In 2020, the Chinese zodiac starts over with a new cycle. By virtue of being the first lunar animal, the rat is in the ascendancy. People born in the Year of the Rat are considered intelligent, curious and optimistic. Naturally adaptable, they’re great at fitting in.
The rat is the seventh design in The Shēngxiào Collection and this year’s coin has been designed by acclaimed illustrator P. J. Lynch.
We spoke with him to find out more about his interpretation of the rat, the challenges he faced and what he drew on for inspiration:
As a book illustrator, how different has this project been from your usual design work?
“Working as an illustrator requires a degree of versatility. Over the years I’ve worked on many different projects involving an assortment of shapes and sizes. This was different though – designing a coin presents challenges I haven’t had to deal with before. The trickiest thing for me was creating my design without using shading or colour. This made me concentrate much more on the linear depiction of the rat and I had to dig deep creatively to achieve an interesting, twisting pose.”
What was your inspiration for this coin?
“The Chinese lunar calendar celebrates the traits of the animals which characterise each year. I wanted to portray these positive traits but still remain true to the animal’s essential ‘rattiness’.
“When I have drawn rats before they have mostly been unsympathetic characters but here I wanted to show one that is admirable and likeable.”
How did you go about designing this coin? What did you do to research?
“The first thing I did was to do a bit of research into the Chinese lunar calendar. Then I assembled hundreds of images of rats from books and websites. From this stockpile I started to draw and my first design ideas emerged. Only then did I let myself look at other coins that had been designed to celebrate the zodiac animals.”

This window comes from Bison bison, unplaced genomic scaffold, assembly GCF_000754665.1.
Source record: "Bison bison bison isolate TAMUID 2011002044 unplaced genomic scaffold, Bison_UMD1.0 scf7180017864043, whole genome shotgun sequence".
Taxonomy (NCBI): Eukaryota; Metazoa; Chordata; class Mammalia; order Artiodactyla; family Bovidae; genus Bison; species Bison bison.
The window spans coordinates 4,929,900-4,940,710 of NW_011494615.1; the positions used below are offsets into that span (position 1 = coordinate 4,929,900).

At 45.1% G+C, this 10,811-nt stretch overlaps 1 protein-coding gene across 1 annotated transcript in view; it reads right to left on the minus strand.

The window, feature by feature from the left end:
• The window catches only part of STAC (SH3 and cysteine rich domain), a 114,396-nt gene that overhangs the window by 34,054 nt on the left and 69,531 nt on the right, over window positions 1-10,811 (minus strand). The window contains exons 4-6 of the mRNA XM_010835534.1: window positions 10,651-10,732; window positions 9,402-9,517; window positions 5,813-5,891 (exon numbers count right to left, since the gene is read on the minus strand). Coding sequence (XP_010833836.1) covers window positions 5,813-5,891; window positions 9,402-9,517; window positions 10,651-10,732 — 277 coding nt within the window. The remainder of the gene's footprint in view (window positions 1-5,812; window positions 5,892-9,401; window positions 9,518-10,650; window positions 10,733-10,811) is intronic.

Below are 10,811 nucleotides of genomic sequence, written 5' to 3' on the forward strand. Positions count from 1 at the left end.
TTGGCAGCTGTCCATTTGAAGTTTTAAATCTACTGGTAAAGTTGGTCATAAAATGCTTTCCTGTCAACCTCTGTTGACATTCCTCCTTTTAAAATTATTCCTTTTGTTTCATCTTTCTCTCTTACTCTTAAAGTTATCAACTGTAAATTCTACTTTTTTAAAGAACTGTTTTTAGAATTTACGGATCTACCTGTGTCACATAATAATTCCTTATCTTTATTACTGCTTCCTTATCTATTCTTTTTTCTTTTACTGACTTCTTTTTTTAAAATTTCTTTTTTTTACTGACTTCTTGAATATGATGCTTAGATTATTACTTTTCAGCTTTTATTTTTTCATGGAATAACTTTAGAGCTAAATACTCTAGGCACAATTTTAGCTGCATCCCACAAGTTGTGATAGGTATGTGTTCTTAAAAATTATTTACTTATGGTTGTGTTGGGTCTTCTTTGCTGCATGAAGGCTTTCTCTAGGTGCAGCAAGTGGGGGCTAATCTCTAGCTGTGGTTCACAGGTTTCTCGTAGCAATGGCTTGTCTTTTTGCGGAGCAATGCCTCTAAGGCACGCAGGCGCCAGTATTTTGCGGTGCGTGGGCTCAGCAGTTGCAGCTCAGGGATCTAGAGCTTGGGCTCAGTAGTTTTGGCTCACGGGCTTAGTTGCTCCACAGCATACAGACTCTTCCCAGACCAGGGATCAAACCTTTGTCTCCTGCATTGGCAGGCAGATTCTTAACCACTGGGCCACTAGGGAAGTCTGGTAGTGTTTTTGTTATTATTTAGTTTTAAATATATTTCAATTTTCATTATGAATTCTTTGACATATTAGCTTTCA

Talk us through the different elements of the coin.
“Obviously the most important element is the rat itself, which had to be appealing and interesting. I showed my rat as it twists, responding to a noise or something happening nearby. The rat is momentarily vulnerable, but also curious and unafraid.
“As well as the twisting body I was able to have fun with the rat’s long curvy tail, which weaves its way around the composition through the flowers. I chose peonies because of their popularity in China and association with good luck”.
“The arch of text frames the upper hemisphere of the design, and then the only other element is the Chinese character for ‘rat’. I have placed this so that the trailing stroke echoes the shape of the rat’s face and jaw. I wanted them to look like continental plates on a globe that might belong together.”
What were your biggest challenges when approaching the design?
“Rats are usually depicted unfavourably – cast as villains or rascals – so the biggest challenge was making the rat appear as a positive kind of a character. And I must say that after weeks and weeks of drawing cuddly, intelligent and heroic rats, I have been completely won over. I am now an enthusiastic rat fan.”